Looking back to move forward.
You may remember academic year 2008-09. If you worked in higher education then, you may recall that enrollment was gaining ground, money seemed abundant, recruitment and capital campaigns were robust, life was pretty good on campus. We were listening to concerns about a housing bubble bursting and watched banks begin to crumble. The more we stepped off campus, the more we were struck by realities that disruption was on the horizon.
Now think about the following year, 2009-10. Budgets were frozen, panic set in, employees were let go, CFOs took on more oversight of operations, goals were missed, conference agendas focused on recalibration and re-invention.
At RHB, we planned our first client conference for early 2010. Conditions were so good and interest in the conference was so high in 2009, that we reserved rooms at the Four Seasons in Scottsdale. It was going to be an awesome few days. That is, until travel budgets were frozen and attendees were forced to back out. We were left with a bunch of awesome hotel suites that I couldn’t give away though I tried and tried. In early 2010, no one could pay for the airfare and no one wanted to be seen at or associated with the Four Seasons in Scottsdale. It simply looked bad in the midst of financial crisis.
And now get a picture of the following couple of years: greater investment and creativity in digital communications, less reliance on print, scrutiny over travel, fewer high school visits, more emphasis on major donors, less interest in direct mail, budget belt-tightening.
But also, Salesforce gave more attention to higher ed as a viable industry, Slate became available beyond Yale to the rest of us, we saw greater use of data and analytics, the emergence of Tableau, the re-imagination of student search as something more than capturing names, best practices in using social media (and listening) and emerging technologies (texting!), better planning based on patterns of available information, adoption of alternative delivery methods (online learning) found in more catalogs and deeper understanding of the role of marketing on campuses (naming CMOs, for heaven’s sake).
I don’t know about you, but the last year or so has felt eerily reminiscent of a decade ago. As POTUS kept pointing to the growth of the economy, I felt like I’d been here before. Things were pretty great for some of us at the end of 2019. But the start of this second decade of the 2000s has felt more wobbly. And now, here we are. A “moment” as Mr. Trump describes it.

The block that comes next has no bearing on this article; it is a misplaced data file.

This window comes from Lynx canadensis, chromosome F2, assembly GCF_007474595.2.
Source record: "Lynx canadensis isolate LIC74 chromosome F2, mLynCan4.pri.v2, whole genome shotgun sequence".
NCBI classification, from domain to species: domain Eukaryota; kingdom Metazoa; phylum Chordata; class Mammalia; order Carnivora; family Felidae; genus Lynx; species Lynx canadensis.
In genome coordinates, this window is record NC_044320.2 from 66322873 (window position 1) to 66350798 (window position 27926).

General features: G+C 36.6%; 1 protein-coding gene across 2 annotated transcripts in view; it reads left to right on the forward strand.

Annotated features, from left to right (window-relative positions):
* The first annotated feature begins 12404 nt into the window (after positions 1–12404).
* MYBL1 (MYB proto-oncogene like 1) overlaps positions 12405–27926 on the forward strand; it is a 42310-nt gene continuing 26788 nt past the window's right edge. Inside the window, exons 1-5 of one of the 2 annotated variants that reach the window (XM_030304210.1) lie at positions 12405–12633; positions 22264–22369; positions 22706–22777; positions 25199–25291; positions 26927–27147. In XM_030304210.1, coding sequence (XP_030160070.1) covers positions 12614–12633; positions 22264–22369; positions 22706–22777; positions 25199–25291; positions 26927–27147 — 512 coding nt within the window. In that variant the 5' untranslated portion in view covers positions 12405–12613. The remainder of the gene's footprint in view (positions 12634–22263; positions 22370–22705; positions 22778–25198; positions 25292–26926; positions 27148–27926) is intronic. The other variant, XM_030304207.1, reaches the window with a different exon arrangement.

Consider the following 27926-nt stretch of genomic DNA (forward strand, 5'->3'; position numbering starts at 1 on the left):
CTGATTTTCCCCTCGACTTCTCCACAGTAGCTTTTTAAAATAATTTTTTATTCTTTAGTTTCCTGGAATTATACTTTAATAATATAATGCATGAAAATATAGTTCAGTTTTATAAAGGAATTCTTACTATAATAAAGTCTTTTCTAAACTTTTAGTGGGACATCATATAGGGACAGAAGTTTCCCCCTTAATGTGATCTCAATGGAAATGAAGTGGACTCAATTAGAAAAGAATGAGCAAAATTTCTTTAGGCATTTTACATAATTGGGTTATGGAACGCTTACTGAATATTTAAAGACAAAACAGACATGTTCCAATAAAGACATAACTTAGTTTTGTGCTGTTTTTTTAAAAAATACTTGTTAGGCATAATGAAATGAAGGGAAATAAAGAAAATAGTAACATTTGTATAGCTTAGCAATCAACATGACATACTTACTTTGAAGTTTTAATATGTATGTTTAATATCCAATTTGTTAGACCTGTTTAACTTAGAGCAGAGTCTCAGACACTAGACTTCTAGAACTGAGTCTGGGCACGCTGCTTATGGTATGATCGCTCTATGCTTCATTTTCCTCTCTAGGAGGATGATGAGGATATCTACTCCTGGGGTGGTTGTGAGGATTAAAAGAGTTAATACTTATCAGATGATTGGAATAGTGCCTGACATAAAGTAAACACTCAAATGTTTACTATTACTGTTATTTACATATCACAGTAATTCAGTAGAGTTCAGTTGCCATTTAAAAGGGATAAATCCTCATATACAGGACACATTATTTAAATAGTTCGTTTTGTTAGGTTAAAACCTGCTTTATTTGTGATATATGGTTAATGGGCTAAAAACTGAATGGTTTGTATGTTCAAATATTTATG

We are indeed having another moment in higher ed, and we’ve likely got many more of them ahead. Before panic slips in, let’s remember some things we learned a decade ago. Our memories are short, so you may have to think about this a bit. Let me help you get started.
- We were forced to let go of some practices past their prime of relevance.
- “We’ve never done it that way before” became a motivation for invention rather than an excuse for inaction. Those who were willing to try new ways won.
- Creativity opened doors to better practices and outcomes.
- Re-alignment of structures, investments and responsibilities can lead to improvements.
- You move forward, perhaps not the same as you were.
In just the past three days, campuses across the country are experiencing upheaval. Campuses are extending spring breaks. Students are vacating residence halls. Online learning is being introduced on campuses where a month ago it would have been anathema. Commencement exercises this spring may become virtual events.
You have been here before. Maybe not right here, but close. Your school survived. Not every campus did. Some failed to adjust to new circumstances. Some had insufficient footing. You, however, made it.
If you were working in higher ed a decade ago, you were just finally recovering last year and starting to feel like life could be good once again. You may have only begun to sigh with relief and feel glimmers of hope. Still, you probably fell into some ruts (though you like to call them “patterns”) that felt comfortable, reassuring and “spot on.” After all, your endowment was on the rise.
You’re likely disappointed by events of the past few weeks. You’re threatened once again; you’re not even sure that you have what it takes to stay in higher ed. But you do. That is, if you can raise your right hand and commit to the following:
Willingness to face the truth found in forecasting.
Welcoming data that contradicts your beliefs.
Imagination to seize opportunities (perhaps some not to your taste).
Confidence to overcome paralysis. Even if it feels like bravado for a couple of months.
Appreciation for your teams and the mindfulness to learn and make the most of difficult circumstances.
Empathy for the families you gracefully serve, whom will have new questions, patterns and behaviors for you to honor.
You’ve got this.